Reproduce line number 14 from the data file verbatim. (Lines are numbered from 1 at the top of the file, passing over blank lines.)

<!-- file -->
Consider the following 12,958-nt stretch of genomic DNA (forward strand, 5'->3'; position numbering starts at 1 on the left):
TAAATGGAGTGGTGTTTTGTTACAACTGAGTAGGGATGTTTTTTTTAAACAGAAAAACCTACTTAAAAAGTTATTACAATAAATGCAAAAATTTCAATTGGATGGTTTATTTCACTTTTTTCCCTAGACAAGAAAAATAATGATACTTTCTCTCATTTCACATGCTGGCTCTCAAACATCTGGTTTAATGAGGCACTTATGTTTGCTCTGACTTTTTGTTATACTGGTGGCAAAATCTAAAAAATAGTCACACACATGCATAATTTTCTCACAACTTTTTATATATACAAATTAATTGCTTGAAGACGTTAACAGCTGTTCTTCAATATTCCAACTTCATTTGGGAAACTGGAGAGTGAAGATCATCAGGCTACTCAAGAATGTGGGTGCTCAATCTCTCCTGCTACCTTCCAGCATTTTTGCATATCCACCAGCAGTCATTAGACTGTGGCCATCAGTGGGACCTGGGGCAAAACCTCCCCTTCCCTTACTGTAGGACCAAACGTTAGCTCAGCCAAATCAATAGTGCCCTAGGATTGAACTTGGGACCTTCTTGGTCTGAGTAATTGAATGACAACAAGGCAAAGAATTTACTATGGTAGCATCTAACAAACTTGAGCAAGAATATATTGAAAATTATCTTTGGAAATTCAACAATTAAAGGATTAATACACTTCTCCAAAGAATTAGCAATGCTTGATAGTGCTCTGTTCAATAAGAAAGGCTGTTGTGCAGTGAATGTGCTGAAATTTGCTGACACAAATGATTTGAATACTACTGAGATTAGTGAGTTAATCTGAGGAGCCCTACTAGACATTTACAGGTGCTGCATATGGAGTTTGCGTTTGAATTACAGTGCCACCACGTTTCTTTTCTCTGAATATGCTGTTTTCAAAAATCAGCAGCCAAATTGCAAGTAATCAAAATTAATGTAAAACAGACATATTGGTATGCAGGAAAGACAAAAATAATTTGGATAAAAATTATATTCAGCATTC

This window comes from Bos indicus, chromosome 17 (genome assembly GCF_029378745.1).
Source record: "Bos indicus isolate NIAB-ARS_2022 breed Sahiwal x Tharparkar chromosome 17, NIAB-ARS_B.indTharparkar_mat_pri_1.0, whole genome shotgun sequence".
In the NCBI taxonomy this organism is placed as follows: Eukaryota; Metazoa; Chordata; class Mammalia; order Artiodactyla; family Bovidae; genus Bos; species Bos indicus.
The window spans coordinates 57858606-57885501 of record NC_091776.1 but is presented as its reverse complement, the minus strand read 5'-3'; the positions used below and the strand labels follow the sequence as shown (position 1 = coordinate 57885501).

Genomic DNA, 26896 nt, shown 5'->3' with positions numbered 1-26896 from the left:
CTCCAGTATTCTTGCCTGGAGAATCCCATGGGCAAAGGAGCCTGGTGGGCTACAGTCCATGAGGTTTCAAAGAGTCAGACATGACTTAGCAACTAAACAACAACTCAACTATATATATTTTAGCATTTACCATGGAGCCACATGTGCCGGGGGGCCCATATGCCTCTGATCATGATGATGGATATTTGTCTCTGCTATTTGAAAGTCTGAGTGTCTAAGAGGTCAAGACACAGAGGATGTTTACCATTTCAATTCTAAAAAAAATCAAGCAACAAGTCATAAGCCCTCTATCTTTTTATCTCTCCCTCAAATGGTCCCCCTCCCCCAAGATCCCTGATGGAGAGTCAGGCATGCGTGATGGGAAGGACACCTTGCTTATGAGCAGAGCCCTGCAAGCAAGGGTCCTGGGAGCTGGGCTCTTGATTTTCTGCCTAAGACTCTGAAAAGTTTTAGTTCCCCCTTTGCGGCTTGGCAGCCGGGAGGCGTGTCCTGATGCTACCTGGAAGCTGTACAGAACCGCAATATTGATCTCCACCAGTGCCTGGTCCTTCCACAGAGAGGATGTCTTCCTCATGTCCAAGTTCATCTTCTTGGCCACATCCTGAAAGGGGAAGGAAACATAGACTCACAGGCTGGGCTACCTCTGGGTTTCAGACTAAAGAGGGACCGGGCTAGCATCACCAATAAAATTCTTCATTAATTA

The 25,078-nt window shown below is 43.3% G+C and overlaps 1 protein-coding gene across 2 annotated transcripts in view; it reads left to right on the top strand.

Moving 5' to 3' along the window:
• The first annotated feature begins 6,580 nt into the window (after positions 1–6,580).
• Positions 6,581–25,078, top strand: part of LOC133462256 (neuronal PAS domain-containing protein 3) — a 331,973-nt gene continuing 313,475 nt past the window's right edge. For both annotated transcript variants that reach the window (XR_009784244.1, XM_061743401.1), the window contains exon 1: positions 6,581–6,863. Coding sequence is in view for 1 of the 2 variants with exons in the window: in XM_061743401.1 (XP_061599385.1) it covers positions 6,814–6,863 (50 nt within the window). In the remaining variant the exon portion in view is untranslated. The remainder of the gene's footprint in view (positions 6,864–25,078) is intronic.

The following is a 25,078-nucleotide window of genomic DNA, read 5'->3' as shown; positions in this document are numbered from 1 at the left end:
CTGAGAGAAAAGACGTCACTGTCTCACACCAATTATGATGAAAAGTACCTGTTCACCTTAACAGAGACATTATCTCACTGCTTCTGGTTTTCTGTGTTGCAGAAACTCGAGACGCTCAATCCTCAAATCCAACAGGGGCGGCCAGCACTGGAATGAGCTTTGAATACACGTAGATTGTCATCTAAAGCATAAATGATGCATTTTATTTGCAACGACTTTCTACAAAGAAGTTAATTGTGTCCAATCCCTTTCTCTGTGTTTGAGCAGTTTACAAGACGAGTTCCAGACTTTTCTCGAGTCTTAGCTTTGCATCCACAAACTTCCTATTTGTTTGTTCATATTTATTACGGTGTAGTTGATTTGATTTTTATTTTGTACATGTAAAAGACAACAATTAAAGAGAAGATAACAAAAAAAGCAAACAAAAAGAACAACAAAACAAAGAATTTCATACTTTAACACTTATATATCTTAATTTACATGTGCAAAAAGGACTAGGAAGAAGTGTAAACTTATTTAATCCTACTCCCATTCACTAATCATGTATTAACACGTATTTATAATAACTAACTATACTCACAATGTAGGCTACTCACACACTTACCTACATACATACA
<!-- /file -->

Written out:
CTGAGAGAAAAGACGTCACTGTCTCACACCAATTATGATGAAAAGTACCTGTTCACCTTAACAGAGACATTATCTCACTGCTTCTGGTTTTCTGTGTTGCAGAAACTCGAGACGCTCAATCCTCAAATCCAACAGGGGCGGCCAGCACTGGAATGAGCTTTGAATACACGTAGATTGTCATCTAAAGCATAAATGATGCATTTTATTTGCAACGACTTTCTACAAAGAAGTTAATTGTGTCCAATCCCTTTCTCTGTGTTTGAGCAGTTTACAAGACGAGTTCCAGACTTTTCTCGAGTCTTAGCTTTGCATCCACAAACTTCCTATTTGTTTGTTCATATTTATTACGGTGTAGTTGATTTGATTTTTATTTTGTACATGTAAAAGACAACAATTAAAGAGAAGATAACAAAAAAAGCAAACAAAAAGAACAACAAAACAAAGAATTTCATACTTTAACACTTATATATCTTAATTTACATGTGCAAAAAGGACTAGGAAGAAGTGTAAACTTATTTAATCCTACTCCCATTCACTAATCATGTATTAACACGTATTTATAATAACTAACTATACTCACAATGTAGGCTACTCACACACTTACCTACATACATACA